Achievement AND Fulfillment  

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Today I was listening to a podcast on my blazing hot ride home (like I always do). In it, Tony Robbins was being interviewed about living life at the top of your game (click the title to hear the interview). He said a phrase that struck me. Please excuse the crude a quote that is about to follow:

“Most of us are living our lives for achievement, but not for fulfillment”

By achievement he means success. And he is right about that. Google how to be a successful… fill in the blank, and you will see what I mean. But fulfillment loosely translates to happiness. From my experience, this is where many of us get stuck, and Tony talks about this as well. There are always people who achieve all the goals that they set for themselves and then they look and say…is that all there is?

I know about that one. That is what happened to me a few years ago. It is one of the reasons that I decided to quit my job and learned how to code. I wanted to be excited about learning again. I wanted to be able to make what I wanted just because the thought entered by head.

I had been on a success track for so long, that I just wanted to be happy again. I was longing for the kind of happiness that you get as a kid when you are playing all afternoon. When I was a kid, that play often did involve building things from other things and making a whole system of things work (thanks mom and dad for getting me legos, train sets and hot rods for that one). After mulling over these thoughts for about an hour, I developed a theory:

Maybe this achievement over happiness problem is why there aren’t more people in STEM.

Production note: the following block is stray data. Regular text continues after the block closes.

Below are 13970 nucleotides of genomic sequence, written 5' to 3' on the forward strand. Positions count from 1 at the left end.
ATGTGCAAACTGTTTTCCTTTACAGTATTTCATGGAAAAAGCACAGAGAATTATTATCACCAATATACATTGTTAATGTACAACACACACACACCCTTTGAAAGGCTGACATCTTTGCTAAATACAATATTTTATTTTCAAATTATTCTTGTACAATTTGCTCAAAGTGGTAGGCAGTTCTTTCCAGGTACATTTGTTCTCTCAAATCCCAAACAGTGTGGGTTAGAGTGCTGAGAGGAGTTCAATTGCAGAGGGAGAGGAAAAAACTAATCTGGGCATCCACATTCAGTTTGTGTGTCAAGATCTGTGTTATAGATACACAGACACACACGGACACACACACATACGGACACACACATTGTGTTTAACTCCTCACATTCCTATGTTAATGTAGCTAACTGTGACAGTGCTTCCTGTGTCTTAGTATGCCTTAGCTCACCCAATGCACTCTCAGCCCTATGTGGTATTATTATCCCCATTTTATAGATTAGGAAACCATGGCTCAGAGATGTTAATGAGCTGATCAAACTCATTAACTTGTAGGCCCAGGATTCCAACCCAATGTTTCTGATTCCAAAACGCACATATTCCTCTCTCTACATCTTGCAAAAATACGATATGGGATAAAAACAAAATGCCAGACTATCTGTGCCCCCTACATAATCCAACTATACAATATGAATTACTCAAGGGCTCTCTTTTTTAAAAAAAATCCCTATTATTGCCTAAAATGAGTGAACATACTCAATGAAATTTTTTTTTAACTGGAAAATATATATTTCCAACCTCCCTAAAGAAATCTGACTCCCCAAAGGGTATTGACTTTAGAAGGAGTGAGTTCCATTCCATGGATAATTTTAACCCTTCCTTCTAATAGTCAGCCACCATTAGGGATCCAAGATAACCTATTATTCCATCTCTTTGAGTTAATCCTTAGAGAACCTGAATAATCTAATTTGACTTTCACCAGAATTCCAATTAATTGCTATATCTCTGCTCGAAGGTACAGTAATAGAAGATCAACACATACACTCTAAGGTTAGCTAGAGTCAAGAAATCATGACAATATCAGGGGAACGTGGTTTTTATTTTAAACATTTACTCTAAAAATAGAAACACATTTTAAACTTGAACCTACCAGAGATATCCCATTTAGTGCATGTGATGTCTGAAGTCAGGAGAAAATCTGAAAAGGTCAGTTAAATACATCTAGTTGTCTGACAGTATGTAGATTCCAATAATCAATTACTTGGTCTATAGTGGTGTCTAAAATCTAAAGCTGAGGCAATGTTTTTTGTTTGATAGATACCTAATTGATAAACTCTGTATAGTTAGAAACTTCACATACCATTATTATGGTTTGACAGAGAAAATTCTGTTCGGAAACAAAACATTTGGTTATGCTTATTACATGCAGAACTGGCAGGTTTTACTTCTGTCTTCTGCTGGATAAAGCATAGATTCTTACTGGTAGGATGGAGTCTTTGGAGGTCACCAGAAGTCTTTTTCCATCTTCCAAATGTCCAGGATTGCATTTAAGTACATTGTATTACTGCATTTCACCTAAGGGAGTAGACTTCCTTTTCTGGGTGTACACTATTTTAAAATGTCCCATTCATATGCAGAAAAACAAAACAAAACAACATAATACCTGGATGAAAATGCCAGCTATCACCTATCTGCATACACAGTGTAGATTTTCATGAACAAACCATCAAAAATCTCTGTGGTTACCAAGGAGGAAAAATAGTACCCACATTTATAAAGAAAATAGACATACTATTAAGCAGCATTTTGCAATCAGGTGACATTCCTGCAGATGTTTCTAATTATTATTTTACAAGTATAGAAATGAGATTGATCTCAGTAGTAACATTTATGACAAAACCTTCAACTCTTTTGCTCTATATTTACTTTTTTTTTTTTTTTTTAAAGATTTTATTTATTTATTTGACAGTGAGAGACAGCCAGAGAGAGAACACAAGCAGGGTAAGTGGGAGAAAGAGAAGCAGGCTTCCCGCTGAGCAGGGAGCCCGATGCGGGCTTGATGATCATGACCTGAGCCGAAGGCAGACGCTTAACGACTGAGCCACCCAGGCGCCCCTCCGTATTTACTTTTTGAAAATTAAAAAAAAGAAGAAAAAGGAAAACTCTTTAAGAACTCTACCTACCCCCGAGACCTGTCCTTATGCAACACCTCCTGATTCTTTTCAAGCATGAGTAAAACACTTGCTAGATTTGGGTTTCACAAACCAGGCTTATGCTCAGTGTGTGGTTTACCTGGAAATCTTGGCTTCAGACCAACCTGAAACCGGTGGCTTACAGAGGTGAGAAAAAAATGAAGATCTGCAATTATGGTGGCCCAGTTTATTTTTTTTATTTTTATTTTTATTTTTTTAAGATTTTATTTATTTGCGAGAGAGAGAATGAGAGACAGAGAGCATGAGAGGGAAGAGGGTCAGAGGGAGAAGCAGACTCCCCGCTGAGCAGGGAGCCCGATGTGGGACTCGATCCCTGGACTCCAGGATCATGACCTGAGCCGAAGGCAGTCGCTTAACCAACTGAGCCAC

It may seem like a leap, but bear with me. Stem subjects rely heavily on quantitative measures. There is a lot of talk about how people are afraid of this kind of work because it is hard and we just don’t want to do hard stuff. But…maybe it is much more about it being so closely tied to methods of achievement. When you are doing quantitative work, there often is a RIGHT way to do it. And when that happens, it makes it easy to grade everyone along a continuum.

When that happens, achievement addition sets in. You have an A in math, you don’t want to blow it. Or you have a D in math and you decide this isn’t for you. Isn’t that why kids today are all over scheduled? So that they can have enough extra curriculars along with good grades to get into great colleges and then great jobs. Achievement front and center.

Whereas artsy type subjects are less objective and more subjective. Doesn’t mean that you aren’t getting graded, but there is not necessarily a RIGHT essay or a RIGHT case study. There are ones that are better than others depending upon the variables. Maybe, what is really so attractive about these subjects is that there is some room to interject yourself and your own ideas about what you want. Maybe this is a small way to find your own fulfillment.

I think that what is really going on is that many of us in an unconscious protest. We don’t want to just be evaluated on whether or not we achieved our goals, we want to be fulfilled and happy as well. I know that I do.

So the moral of the story is, don’t just go after your goals. Goals are great for orienting you and maybe even motivating you. But to live a full and exciting life you have to be willing to let go and find your fulfillment. That could mean letting your heart lead or following your bliss or some other corny statement. What is important about this is that you don’t make your life a linear progression towards some goal.

You need to live in full color.

Tony says that there is a method for this. It is about getting your head in line with your heart and feeling the gratitude for everything that is great about living. Maybe he is right. I think it is worth it to find out.

 
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